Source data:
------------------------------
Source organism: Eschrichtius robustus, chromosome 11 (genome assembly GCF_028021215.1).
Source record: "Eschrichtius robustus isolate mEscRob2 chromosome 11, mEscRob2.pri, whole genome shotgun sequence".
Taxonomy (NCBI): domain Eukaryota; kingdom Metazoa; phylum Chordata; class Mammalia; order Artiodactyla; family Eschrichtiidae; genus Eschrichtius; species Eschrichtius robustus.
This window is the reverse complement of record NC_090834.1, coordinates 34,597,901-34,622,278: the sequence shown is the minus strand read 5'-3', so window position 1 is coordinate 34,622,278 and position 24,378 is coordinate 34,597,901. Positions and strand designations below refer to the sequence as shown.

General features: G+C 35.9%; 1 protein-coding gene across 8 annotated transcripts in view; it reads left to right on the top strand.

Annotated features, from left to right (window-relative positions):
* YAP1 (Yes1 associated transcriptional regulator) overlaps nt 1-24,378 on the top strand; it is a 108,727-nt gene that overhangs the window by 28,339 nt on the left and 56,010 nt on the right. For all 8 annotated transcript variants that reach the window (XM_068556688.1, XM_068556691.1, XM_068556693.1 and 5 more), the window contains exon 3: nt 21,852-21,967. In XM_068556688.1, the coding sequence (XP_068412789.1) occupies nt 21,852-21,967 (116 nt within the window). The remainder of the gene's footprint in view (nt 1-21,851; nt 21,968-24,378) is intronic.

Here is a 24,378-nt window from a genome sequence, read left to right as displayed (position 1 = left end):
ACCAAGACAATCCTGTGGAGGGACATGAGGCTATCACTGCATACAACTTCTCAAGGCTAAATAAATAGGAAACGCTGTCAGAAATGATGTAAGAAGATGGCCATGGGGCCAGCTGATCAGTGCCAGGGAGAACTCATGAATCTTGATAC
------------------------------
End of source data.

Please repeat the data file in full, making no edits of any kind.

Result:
Source organism: Eschrichtius robustus, chromosome 11 (genome assembly GCF_028021215.1).
Source record: "Eschrichtius robustus isolate mEscRob2 chromosome 11, mEscRob2.pri, whole genome shotgun sequence".
Taxonomy (NCBI): domain Eukaryota; kingdom Metazoa; phylum Chordata; class Mammalia; order Artiodactyla; family Eschrichtiidae; genus Eschrichtius; species Eschrichtius robustus.
This window is the reverse complement of record NC_090834.1, coordinates 34,597,901-34,622,278: the sequence shown is the minus strand read 5'-3', so window position 1 is coordinate 34,622,278 and position 24,378 is coordinate 34,597,901. Positions and strand designations below refer to the sequence as shown.

General features: G+C 35.9%; 1 protein-coding gene across 8 annotated transcripts in view; it reads left to right on the top strand.

Annotated features, from left to right (window-relative positions):
* YAP1 (Yes1 associated transcriptional regulator) overlaps nt 1-24,378 on the top strand; it is a 108,727-nt gene that overhangs the window by 28,339 nt on the left and 56,010 nt on the right. For all 8 annotated transcript variants that reach the window (XM_068556688.1, XM_068556691.1, XM_068556693.1 and 5 more), the window contains exon 3: nt 21,852-21,967. In XM_068556688.1, the coding sequence (XP_068412789.1) occupies nt 21,852-21,967 (116 nt within the window). The remainder of the gene's footprint in view (nt 1-21,851; nt 21,968-24,378) is intronic.

Here is a 24,378-nt window from a genome sequence, read left to right as displayed (position 1 = left end):
ACCAAGACAATCCTGTGGAGGGACATGAGGCTATCACTGCATACAACTTCTCAAGGCTAAATAAATAGGAAACGCTGTCAGAAATGATGTAAGAAGATGGCCATGGGGCCAGCTGATCAGTGCCAGGGAGAACTCATGAATCTTGATAC